I do beleive, and this has been strengthend in me since Emily was born, that there is a purpose for every thing that happens to us.  I beleive that we are given signs to  point us in how to  go.  I have not ignored the signs I’ve gotten that have brought me to this post and yesterday’s meeting with  the priest.  The outward signs were both conversations with  neighbors about the Catholic church we just joined.  One  of them already belongs, the other one just moved  in.  On two separate occasions each of them said to me “It  would be great if the kids  grew up going to church together.”  Flasing  lights and  everything.

There’s  also the small  matter that I  read a lot of CF blogs and Caring  Bridge sites for CF patients.  It’s  hard not to beleive that God is at work in  the lives of the writers of these sites, for  one reason or another.  It’s hard not to hit my knees and pray after reading  some entries.  It’s hard to remain passive about my faith and my girls’ faith.

I’ve not tried to copy and past links into an entry, here, so I have no idea  if this will work.  But I want to share a few things with you, if you are still reading.  Read, pray, if that’s something you do, and  tell me, don’t I HAVE to take my girls to church?  (read the July 1 entry – sorry, I don’t know  how to insert a hyperlink to rename that link…)  You are probably aware of this one already.  If not, click on the “Start Here” button on the right side  of the page…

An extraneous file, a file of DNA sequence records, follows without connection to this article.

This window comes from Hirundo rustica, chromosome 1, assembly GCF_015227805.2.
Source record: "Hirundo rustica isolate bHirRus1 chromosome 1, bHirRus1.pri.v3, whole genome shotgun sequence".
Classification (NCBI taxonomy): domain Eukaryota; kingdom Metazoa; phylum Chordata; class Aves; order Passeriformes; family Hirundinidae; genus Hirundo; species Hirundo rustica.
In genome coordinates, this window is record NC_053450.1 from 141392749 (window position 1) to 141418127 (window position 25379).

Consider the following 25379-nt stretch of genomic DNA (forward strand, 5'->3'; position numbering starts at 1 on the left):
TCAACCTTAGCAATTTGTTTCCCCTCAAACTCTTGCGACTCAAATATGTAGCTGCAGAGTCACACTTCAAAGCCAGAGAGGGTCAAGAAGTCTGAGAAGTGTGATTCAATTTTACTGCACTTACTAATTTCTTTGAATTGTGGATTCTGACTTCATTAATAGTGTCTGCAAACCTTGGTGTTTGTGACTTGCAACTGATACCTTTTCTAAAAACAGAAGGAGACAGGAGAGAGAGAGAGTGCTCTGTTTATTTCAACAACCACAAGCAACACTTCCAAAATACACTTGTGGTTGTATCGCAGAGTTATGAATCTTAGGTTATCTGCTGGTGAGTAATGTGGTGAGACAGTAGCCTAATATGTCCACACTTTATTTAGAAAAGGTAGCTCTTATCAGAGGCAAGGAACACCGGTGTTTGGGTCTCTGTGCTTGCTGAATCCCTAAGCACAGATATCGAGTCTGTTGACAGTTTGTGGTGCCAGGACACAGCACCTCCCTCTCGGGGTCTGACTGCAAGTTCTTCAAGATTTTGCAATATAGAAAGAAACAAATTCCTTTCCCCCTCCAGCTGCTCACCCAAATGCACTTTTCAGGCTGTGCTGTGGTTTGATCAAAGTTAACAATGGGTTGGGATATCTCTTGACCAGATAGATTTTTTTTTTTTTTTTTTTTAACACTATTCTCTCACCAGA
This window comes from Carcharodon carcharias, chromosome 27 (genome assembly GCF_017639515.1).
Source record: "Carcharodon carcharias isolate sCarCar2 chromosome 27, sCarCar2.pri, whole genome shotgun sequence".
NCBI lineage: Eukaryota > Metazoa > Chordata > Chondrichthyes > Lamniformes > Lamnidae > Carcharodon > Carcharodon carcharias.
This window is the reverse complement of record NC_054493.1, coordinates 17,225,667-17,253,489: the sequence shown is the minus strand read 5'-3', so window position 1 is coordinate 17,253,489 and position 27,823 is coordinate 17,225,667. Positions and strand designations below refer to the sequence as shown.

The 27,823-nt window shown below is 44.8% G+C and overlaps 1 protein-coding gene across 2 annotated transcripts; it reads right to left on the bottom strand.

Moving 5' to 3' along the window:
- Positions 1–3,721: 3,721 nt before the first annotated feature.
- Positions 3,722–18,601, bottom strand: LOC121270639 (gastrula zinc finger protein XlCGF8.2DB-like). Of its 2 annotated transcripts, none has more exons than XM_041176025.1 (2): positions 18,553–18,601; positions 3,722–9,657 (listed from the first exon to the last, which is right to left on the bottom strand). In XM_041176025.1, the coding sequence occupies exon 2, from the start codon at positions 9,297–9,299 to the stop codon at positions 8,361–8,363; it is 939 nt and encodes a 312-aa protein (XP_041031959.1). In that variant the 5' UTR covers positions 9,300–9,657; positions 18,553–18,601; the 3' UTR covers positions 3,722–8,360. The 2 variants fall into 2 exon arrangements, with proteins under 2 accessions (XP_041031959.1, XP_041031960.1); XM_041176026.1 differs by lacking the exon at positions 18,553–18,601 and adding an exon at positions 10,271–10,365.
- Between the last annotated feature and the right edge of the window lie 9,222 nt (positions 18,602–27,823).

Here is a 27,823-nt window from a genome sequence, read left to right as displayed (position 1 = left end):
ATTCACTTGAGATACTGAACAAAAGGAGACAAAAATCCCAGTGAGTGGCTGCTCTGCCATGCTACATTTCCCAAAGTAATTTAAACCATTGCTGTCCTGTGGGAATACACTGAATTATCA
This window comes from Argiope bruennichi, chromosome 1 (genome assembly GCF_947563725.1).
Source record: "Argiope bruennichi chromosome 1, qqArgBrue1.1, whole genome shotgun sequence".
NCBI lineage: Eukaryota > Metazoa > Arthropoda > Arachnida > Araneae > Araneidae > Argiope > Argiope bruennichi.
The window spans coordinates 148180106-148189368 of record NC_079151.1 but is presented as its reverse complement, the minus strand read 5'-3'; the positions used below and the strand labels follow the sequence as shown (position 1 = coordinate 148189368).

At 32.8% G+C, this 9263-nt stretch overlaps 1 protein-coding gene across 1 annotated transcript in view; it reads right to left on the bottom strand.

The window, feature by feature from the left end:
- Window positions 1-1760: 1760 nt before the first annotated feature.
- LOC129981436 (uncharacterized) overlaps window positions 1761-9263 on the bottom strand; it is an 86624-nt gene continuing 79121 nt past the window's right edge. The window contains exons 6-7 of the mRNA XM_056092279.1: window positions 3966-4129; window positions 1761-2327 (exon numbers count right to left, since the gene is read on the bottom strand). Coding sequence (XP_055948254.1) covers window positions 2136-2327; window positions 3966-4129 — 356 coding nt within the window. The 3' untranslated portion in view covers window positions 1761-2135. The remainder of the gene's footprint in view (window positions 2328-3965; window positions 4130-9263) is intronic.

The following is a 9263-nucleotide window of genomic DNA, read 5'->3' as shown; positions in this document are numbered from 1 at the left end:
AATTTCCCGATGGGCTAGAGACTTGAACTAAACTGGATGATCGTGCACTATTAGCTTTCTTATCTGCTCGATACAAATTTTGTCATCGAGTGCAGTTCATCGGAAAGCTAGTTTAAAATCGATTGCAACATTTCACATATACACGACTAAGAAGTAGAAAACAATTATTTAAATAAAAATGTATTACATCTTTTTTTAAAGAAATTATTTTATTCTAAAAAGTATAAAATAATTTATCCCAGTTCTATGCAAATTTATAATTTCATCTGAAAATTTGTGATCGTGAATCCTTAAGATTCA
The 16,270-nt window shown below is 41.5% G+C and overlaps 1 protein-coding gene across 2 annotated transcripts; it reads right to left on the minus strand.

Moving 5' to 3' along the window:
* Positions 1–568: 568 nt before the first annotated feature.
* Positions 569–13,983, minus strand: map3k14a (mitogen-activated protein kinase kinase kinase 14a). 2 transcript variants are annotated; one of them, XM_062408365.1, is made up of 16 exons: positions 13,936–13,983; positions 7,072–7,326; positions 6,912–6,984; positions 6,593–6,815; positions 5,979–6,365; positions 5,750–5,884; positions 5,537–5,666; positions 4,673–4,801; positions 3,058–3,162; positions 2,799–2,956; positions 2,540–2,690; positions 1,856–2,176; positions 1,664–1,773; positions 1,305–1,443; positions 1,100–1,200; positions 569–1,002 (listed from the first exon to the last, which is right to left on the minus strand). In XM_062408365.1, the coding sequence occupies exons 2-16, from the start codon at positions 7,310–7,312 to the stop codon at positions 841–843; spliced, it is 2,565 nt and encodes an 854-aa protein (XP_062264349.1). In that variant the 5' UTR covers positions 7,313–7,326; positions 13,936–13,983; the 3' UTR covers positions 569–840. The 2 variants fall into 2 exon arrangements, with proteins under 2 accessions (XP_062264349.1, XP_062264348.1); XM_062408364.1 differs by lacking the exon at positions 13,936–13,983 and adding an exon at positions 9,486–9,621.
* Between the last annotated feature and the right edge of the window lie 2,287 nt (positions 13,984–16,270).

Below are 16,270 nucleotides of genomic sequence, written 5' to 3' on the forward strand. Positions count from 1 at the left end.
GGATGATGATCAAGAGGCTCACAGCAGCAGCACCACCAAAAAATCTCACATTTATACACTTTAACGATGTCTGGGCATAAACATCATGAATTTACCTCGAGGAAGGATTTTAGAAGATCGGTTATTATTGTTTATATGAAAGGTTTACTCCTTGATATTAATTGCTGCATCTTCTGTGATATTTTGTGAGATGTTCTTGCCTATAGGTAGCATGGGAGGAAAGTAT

I apologize for typos…too tired to go back and fix them right now.



  1. Elise said,

    I love your blog. I’ll have to catch up on more of the entries when it’s not “almost midnight.” 🙂

    I couldn’t agree more with you on the religion front. It is a daily struggle with me. I was raised Presbyterian, and my parents have a deep and incredible faith. I have a hard time feeling connected, but when I’m terrified for Froggy, or feeling lost, prayer is one of my only solaces. I have a difficult time reading the bible because I can’t wrap my brain around the hypocracies. But like you, I also appreciate the ritual, the comfort and feeling like there is something bigger than us, especially when dealing with CF, and the idea of our children’s mortality. It’s pretty heavy stuff not to embrace a God. Anyway, I so appreciate your honesty and will tune into your blog from now on. Take care. Elise (aka Froggymama)

  2. milepost13 said,

    Thank you!